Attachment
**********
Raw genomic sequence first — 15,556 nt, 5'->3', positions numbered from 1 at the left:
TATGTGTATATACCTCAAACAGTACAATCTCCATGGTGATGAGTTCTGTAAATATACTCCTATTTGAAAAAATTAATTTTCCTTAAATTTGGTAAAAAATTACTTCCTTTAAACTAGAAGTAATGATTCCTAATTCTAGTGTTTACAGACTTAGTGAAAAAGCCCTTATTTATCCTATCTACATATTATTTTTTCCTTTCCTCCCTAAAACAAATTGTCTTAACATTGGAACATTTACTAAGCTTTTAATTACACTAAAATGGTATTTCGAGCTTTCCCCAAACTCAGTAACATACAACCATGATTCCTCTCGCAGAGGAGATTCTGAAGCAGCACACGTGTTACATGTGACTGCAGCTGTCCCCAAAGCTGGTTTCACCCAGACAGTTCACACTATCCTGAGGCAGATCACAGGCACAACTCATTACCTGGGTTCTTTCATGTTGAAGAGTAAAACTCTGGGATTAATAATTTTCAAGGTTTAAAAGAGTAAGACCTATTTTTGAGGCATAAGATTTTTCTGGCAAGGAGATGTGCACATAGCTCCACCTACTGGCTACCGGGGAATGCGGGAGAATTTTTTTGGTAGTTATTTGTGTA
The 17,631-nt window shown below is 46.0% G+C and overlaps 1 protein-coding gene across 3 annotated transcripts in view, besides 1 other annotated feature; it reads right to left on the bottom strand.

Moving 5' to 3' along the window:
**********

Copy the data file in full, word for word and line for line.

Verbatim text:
Raw genomic sequence first — 15,556 nt, 5'->3', positions numbered from 1 at the left:
TATGTGTATATACCTCAAACAGTACAATCTCCATGGTGATGAGTTCTGTAAATATACTCCTATTTGAAAAAATTAATTTTCCTTAAATTTGGTAAAAAATTACTTCCTTTAAACTAGAAGTAATGATTCCTAATTCTAGTGTTTACAGACTTAGTGAAAAAGCCCTTATTTATCCTATCTACATATTATTTTTTCCTTTCCTCCCTAAAACAAATTGTCTTAACATTGGAACATTTACTAAGCTTTTAATTACACTAAAATGGTATTTCGAGCTTTCCCCAAACTCAGTAACATACAACCATGATTCCTCTCGCAGAGGAGATTCTGAAGCAGCACACGTGTTACATGTGACTGCAGCTGTCCCCAAAGCTGGTTTCACCCAGACAGTTCACACTATCCTGAGGCAGATCACAGGCACAACTCATTACCTGGGTTCTTTCATGTTGAAGAGTAAAACTCTGGGATTAATAATTTTCAAGGTTTAAAAGAGTAAGACCTATTTTTGAGGCATAAGATTTTTCTGGCAAGGAGATGTGCACATAGCTCCACCTACTGGCTACCGGGGAATGCGGGAGAATTTTTTTGGTAGTTATTTGTGTA
The 17,631-nt window shown below is 46.0% G+C and overlaps 1 protein-coding gene across 3 annotated transcripts in view, besides 1 other annotated feature; it reads right to left on the bottom strand.

Moving 5' to 3' along the window: